(a) a fight with the aforementioned silhouette implying that Bond has lost his personality, but also,

(b) a jellyfish in the background.  Jellyfish, as you are all aware, have no brain.  The director has thus revisited the theme of Bond not knowing whether he should be “a blunt instrument” that acts without using his brain, or “half monk and half hitman” that not only pulls triggers but also knows when not to pull them, a dilemma he has been wrestling with since Casino Royale, and more than once rebuked over by M.  But it was so subtle you didn’t notice it.  You had to think and connect the dots.  This is my kind of Bond film!  And we won’t even mention how he appears to be fighting “in a glass cage of emotion!!” reflective of his recent injuries weakening his self-confidence.  I’m sure you all noticed that first time.

What I loved about Skyfall was that crucially (here’s your spoiler alert) rather than just being a cartoon film where the good guys always win and the bad guys always get their comeuppence, in this film not only are the characters flawed, fallible, and struggling to fight on, but there are consequences, and important characters DIE.  Bond goes on a drinking binge and loses his quickshot shooting accuracy – and it costs his new love interest her life.  Judi Dench as his boss M at MI6 has the opportunity to retire with dignity and royal honours, but instead says “oh, to hell with dignity!  I’ll leave when the job is done”, choosing to fight on against the unstoppable madman, and ends up being shot to be replaced by another M.  Nobody saw that coming – because nobody expected this film to do the complete about-turn that it has done and move the Bond story forward instead of celebrate how good guys kick arse invincibly.  Nobody expected that Bond wouldn’t be at least as over the top and explosiony and ramming the good guy patriotism down the audience’s throat as anything else we have seen this year such as The Dark Knight Rises, The Avengers, and The Expendables 2.  [In fact, if you would care to click here to read my review of The Dark Knight Rises, you will see that I said at the time that the ending was pathetic because it was a happy one.  In TDKR, nobody important died and all the good guys got to live happily ever after, and it sucked all the value out of the trilogy for me].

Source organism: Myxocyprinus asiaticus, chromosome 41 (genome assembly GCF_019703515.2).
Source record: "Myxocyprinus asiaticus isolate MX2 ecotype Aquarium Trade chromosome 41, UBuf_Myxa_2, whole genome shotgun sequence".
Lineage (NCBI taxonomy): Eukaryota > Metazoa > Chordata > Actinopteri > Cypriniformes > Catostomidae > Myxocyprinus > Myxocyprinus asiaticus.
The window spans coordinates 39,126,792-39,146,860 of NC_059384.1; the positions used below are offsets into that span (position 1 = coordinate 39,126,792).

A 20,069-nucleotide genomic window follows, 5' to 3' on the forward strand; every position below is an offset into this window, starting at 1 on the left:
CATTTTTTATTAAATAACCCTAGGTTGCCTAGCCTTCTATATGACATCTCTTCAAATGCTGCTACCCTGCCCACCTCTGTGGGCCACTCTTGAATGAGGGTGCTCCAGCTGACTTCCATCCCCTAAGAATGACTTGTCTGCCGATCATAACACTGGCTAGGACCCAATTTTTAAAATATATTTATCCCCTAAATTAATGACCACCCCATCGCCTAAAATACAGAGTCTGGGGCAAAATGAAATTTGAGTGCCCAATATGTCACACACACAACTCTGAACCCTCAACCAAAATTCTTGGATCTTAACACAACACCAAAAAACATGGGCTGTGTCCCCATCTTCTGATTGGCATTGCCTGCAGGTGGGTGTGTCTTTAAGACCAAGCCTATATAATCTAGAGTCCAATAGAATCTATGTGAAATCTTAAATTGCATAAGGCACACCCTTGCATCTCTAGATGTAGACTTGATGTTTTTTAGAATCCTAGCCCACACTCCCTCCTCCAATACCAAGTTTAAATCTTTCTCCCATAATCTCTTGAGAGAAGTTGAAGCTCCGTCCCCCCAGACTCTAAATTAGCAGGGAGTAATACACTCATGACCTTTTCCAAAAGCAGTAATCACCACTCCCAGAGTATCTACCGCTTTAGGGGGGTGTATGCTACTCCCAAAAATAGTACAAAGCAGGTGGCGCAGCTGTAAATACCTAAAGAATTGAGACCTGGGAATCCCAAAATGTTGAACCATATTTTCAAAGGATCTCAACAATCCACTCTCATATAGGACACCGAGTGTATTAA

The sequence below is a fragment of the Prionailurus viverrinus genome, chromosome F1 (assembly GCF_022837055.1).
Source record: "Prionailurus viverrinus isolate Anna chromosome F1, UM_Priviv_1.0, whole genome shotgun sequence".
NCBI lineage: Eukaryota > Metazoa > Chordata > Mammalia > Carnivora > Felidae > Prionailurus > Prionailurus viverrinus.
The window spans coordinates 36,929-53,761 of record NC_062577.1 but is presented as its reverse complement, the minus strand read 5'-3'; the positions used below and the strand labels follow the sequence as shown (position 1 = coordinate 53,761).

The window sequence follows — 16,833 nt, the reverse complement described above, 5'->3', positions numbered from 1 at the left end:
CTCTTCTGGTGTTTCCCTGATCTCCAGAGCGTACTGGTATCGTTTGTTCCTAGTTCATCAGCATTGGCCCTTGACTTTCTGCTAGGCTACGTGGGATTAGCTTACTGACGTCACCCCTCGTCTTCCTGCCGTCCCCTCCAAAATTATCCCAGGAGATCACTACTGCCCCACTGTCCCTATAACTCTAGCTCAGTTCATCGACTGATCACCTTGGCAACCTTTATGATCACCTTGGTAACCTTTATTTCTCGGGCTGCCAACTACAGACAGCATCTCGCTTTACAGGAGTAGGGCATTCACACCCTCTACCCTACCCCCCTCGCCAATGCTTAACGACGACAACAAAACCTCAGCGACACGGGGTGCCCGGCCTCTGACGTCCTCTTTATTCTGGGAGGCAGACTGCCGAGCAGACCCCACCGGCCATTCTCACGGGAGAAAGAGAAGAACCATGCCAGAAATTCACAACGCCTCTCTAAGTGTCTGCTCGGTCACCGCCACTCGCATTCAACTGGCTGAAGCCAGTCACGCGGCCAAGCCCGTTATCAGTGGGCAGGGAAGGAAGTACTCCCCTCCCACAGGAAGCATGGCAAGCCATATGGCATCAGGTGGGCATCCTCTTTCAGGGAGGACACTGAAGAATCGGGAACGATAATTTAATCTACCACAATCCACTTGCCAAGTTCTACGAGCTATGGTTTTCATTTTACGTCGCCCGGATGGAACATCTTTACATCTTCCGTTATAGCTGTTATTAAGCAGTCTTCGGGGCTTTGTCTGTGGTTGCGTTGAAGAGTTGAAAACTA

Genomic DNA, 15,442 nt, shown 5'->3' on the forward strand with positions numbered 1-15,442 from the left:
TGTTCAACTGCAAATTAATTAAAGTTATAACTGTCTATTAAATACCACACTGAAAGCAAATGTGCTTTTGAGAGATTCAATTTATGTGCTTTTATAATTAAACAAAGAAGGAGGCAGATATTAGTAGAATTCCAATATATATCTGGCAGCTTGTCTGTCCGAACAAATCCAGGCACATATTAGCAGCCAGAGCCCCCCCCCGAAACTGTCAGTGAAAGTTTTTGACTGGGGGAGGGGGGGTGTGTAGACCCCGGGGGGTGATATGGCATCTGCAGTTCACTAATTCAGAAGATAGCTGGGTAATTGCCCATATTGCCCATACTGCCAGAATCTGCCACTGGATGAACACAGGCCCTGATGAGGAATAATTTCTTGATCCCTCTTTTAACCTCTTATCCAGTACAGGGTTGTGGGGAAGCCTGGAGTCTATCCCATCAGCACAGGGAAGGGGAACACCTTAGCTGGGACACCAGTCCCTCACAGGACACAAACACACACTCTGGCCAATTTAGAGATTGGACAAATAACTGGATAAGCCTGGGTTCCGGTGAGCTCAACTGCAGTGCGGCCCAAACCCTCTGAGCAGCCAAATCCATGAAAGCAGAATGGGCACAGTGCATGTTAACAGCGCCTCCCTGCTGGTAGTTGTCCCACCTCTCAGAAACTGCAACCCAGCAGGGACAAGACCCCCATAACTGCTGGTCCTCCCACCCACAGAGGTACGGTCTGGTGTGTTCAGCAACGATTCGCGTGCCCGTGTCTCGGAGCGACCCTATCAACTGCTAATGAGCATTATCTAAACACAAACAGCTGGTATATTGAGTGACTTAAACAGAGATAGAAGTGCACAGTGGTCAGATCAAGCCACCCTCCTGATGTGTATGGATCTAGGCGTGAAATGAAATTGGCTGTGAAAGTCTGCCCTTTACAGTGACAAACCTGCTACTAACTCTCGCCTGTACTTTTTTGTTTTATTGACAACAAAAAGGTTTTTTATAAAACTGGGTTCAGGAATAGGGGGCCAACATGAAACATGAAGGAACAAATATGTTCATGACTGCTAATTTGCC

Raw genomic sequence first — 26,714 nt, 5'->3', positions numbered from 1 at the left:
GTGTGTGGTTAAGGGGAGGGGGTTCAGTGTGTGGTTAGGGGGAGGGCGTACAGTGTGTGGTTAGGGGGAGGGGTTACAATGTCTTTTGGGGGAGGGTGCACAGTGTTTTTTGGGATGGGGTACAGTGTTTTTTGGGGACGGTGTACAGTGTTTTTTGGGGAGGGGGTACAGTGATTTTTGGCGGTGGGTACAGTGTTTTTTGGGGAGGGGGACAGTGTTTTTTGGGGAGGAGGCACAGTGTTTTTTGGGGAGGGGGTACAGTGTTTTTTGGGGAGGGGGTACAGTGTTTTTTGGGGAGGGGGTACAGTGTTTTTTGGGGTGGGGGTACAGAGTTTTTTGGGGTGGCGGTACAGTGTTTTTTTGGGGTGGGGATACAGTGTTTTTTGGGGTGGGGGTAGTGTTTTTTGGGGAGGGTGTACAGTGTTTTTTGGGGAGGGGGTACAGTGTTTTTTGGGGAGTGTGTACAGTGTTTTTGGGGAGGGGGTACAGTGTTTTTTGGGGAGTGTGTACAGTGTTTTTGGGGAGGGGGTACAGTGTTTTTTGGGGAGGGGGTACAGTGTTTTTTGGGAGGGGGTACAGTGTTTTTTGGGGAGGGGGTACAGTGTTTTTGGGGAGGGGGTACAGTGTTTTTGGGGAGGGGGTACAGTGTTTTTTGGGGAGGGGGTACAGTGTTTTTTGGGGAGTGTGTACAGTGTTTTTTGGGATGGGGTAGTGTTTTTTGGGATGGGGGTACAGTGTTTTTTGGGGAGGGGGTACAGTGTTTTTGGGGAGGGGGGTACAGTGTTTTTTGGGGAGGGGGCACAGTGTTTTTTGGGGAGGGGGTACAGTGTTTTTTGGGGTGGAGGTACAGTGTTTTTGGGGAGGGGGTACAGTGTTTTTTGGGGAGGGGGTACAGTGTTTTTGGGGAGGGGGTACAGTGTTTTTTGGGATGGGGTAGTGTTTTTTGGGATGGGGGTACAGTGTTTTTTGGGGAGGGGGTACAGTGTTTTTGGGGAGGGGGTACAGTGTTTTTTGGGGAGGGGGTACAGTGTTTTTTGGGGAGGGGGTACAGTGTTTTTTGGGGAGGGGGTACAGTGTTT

[Edit: If gratuitous violence is a measure of greatness, Game of Thrones must be the greatest story ever told]

This is why I am going mental over Skyfall.  I have always felt that this kind of subtlety, poignancy, and under-statedness could be the point of difference for Bond films, rather than the absurd gadgets and one-liners, and my wish has been granted by “Mr Genius” Mendes.  I can’t recommend it highly enough, and I can’t wait to see what he does with the next one!

I welcome all discussion.  Please leave me some comments and let me know what you thought of the film or my review.

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13 Responses to SKYFALL is AMAZING

  1. thangers says:

    Fantastic analysis and I agree wholeheartedly. As a fan of the Connery Bond, I did enjoy less cheese and more humanity in my characters. Good on you, mate.

  2. Jan Stripek says:

    Hi. Fantastic post! I am almost afraid to write a comment, because your comments always bring something new and make a great follow-up to my articles, and I am not sure if I can do the same here below your article.

    Anyway, I couldn’t agree more with you. The Bond movies with Pierce Brosnan didn’t have any soul. The absence of ridiculous gadgets is only better and thanks to Sam Mendes, the movie works on several layers, we just need to Look Closer…:)

  3. Hey there, I got your comment (thanks!) and thought I’d check out your post in return… I loved the points you made about the subtlety and the way Skyfall manages to celebrate the James Bond franchise while moving it forward. Also, the jellyfish scene! I absolutely loved that part, but didn’t pick up on the symbolism of Bond in silhouette or the fact that jellyfish are brainless predators. I only thought of it representing Bond’s defence mode and his predatory lifestyle, so it was awesome to get another perspective!